The U.S. judge trying the lawsuit brought against Craig Wright by the estate of his late business partner David Kleiman on Thursday denied a request by Wright to have the hearing abandoned, and questioned the self-proclaimed Satoshi Nakamoto’s credibility.

Wright has continuously questioned the Southern District of Florida’s jurisdiction over the case, brought by David Kleiman’s brother Ira. 

The case centres on Ira Kleiman’s allegation that Wright fraudulently gained control of 1.1 million bitcoin – currently worth around $11 billion – that were, at the time of David Kleiman’s death, jointly owned by the business partners.

Jurisdiction Challenged

On Thursday, April 15, Wright filed a motion that challenged the jurisdiction of the court over the case as W&K Info Defense Research – a now defunct firm named in the case – had a Vietnamese national, Uyen Nguyen, as a director who would fall outside of the court’s jurisdiction.

Judge Beth Bloom, however, refuted Wright's motion. She said that Federal courts have subject matter jurisdiction over civil actions where the amount in controversy exceeds $75,000 and the suit is between citizens of different states.
“This is not the first time that the defendant has made certain representations regarding the membership of W&K,” the judge said after quoting a famous passage from Walter Scott’s 1808 poem Marmion:

Oh! What a tangled web we weave when first we practice to deceive.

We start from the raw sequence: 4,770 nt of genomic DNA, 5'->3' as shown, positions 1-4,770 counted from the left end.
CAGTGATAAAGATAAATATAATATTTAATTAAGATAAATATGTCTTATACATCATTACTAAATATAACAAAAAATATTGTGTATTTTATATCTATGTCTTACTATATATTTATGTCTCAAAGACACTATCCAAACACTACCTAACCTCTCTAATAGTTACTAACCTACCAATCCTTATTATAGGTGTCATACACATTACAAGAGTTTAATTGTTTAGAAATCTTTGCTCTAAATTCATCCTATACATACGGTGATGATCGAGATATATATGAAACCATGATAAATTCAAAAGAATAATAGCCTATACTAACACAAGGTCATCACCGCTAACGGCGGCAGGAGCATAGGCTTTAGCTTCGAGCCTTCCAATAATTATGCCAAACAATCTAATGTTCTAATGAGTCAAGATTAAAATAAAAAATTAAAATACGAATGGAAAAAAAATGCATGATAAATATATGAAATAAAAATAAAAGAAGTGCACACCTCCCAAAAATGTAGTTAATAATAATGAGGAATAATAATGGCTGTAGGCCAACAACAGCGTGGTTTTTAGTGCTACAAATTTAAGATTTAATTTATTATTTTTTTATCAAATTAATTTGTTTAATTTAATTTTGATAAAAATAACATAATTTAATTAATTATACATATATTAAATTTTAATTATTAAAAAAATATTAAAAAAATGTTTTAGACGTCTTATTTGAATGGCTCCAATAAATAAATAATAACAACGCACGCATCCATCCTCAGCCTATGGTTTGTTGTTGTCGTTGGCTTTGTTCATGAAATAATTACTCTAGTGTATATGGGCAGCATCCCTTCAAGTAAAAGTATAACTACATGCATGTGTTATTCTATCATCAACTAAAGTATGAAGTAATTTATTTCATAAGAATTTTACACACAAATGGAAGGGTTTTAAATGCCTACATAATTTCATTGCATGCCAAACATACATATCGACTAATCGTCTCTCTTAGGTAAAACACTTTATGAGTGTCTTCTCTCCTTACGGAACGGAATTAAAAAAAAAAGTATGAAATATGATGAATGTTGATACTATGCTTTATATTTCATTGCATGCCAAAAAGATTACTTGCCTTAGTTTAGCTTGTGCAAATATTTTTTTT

Conflicting Ownership Statements

Judge Bloom then produced four conflicting statements by Wright issued at different times about the ownership of the company:

  • On April 2, 2013, the Defendant signed a contract, representing that Dave Kleiman is 100% owner of W&K, which was filed before the Supreme Court of New South Wales.
  • On or about July and August of 2013, the Defendant filed a sworn affidavit in the Supreme Court of New South Wales declaring that he and Dave Kleiman each owned 50% of W&K.
  • On April 16, 2018, in a sworn affidavit the Defendant stated that he has ‘never been a member of W&K’.
  • On June 28, 2019, during his deposition the Defendant testified under oath that he has ‘no idea’ who the owners of W&K were, and unequivocally stated that he was not an owner of W&K.

Aside from Nguyen, Wright also claimed that two additional parties were members of W&K – his ex-wife Lynn Wright and a liquidated firm Coin-Exch.

Judge Bloom said:

In weighing the evidence, the court simply does not find the Defendant's testimony to be credible.